On Thursday, December 8th, Staff Writer Frankie DeGiorgio attended opening night of the Barnard Theatre Department’s second production, Fedra, Queen of Haiti, at the Minor Latham Playhouse.

Fedra, Queen of Haiti, written by J. Nicole Brooks, is an Afrofuturist adaptation of Euripides’ tragedy Hippolytus that re-imagines the Athenian house of Theseus as the ruling monarchs of modern-day Haiti, now a global superpower. In Brooks’ version of the tale, Fedra, queen of Haiti (Saiya Palmer, CC ‘26) laments the disappearance and presumed death of her husband Theseus (Alejandro Denis, CC ‘26), while fighting her forbidden desire for her son-in-law, Hippolytus (Surya Buddharaju, CC ‘23). Director Tatyana-Marie Carlo, the cast, and the design team all bring Brooks’ reimagining to life in this stunning production. 

Upon entering the Minor Latham Playhouse, my fellow audience members and I were immediately met with the aesthetic spectacle the show would continue to deliver throughout its run. The set—designed by Rodrigo Escalante–was gorgeous, its soft white and orange tones and lush green plant accents contrasted with the sinister metal spikes that decorated the edges of the stage and the ceiling, a foreboding hint at the violent events of the play to come. The lighting, by designer Amara McNeil, was simple yet effective for most of the show, becoming more creative and complex at pivotal—and oftentimes otherworldly—moments. The costumes were beautiful beyond words. Costume designer Haydee Zelideth paid careful attention to color, style, and silhouette, dressing the cast in garments inspired by the various cultures present in the play that worked in neat cohesion with the other visual design choices to create a vibrant and electrifying color palette for the piece. 

The music, designed by Broken Chord, was one of the best executed design elements of the show. At the top of the performance, the gentle Caribbean tunes transitioned into a modern, synth-heavy pop piece to signal not only the start of the show, but the musical treat we would be in for for the rest of its runtime. The electronic rhythms infused with references to Caribbean beats carried through the piece a sense of urgency—accenting the evolving tragic plot-line and grounding it in its Afrofuturist setting. It was a delightful inclusion, and had me bopping my head during every transition between scenes. 

The script, though dramatic in tone, is sprinkled with moments of quick and witty humor, elevated by the cast’s comedic skills. Much hilarity comes from the juxtaposition between the classical story and the modern-day setting: while Fedra curses the goddess Afrodite (Jordan Danielle Baptiste, BC ‘25) for the curse she has laid on her, Enone (Esther Lee, CC ‘25) pulls out her vape and takes an exasperated puff. Aricia (Jamie-Ann Palmer, BC ‘23) references a “legend of old” in her drawing comparing Hippolytus’ entrapment of her to Jabba the Hutt’s of Princess Leia. But it is a testament to the strength of Brooks’ script that these references weave seamlessly into the fabric of the story, deftly combining the classical tale with modern elements and themes.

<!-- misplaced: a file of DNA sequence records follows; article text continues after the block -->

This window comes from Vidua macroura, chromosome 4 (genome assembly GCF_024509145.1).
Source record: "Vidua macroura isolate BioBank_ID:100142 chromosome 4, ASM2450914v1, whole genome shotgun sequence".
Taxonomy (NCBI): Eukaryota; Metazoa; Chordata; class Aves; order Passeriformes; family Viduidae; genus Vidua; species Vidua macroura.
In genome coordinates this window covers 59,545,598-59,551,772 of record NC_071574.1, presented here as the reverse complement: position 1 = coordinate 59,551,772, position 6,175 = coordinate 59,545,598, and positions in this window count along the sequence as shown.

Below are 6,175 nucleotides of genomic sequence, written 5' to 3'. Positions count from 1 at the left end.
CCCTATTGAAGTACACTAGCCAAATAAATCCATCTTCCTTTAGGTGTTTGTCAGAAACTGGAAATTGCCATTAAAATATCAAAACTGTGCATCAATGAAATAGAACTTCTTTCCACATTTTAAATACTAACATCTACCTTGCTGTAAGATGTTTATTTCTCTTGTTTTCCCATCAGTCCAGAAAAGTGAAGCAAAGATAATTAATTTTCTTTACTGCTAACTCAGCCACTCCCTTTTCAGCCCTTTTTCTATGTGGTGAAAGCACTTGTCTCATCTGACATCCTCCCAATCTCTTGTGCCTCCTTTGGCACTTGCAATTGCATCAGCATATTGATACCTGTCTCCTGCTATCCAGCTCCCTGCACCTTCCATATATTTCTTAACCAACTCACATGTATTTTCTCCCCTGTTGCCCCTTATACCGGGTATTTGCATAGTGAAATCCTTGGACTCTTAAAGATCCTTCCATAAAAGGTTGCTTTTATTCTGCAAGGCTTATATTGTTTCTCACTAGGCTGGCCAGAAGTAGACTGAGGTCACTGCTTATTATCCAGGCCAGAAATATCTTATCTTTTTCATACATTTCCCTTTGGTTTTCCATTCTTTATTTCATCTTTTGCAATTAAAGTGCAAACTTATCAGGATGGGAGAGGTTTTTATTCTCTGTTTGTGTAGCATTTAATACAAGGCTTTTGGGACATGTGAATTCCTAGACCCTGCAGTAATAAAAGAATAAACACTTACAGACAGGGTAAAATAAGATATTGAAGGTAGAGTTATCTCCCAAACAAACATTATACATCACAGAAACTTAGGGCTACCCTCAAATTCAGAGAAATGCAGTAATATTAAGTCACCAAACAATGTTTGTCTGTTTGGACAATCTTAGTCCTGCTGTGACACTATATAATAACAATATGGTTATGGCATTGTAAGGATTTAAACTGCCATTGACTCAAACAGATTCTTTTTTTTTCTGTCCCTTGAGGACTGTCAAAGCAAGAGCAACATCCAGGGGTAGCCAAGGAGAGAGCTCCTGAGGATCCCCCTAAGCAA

Under Carlo’s direction, the cast tackled these complicated characters with sharply-honed skill. Stand out performances were those of Saiya Palmer and her brilliant portrayal of the tortured queen Fedra. Buddharaju’s performance balanced Hippolytus’ childish love declarations with his authoritative political assertions, effectively portraying a man shouldered with responsibility far too young. Though her lines were limited, Baptiste’s performance as the goddess Afrodite is not to be overlooked; the moments she gracefully wandered onstage to rule over the scene with a careful eye and teasing smile were some of the most exciting in the show. Jamie-Ann Palmer’s hilariously refreshing performance as Aricia was a joy to watch, and left me wishing that her character could have more time onstage. The entire cast clearly had a deep understanding of their roles, and an impressive familiarity with a text that had them switching between languages and tackling complex tragic questions, and their performances successfully executed on Brooks’ work and Carlo’s vision.  

Fedra, Queen of Haiti has been one of the most impressive productions I’ve had the pleasure of seeing at Columbia, and a must-see not only for those interested in such a clever and excellently directed adaptation of a classical myth, but for anyone excited about the aesthetic pleasure and magical energy a theater piece can deliver to an audience. Fedra will have three more performances in the Minor Latham Playhouse, on Friday, December 9th, at 8pm and on Saturday, December 10th, at 3pm and 8pm. Trust me, this is one you simply must see. 

Set via Frankie DeGiorgio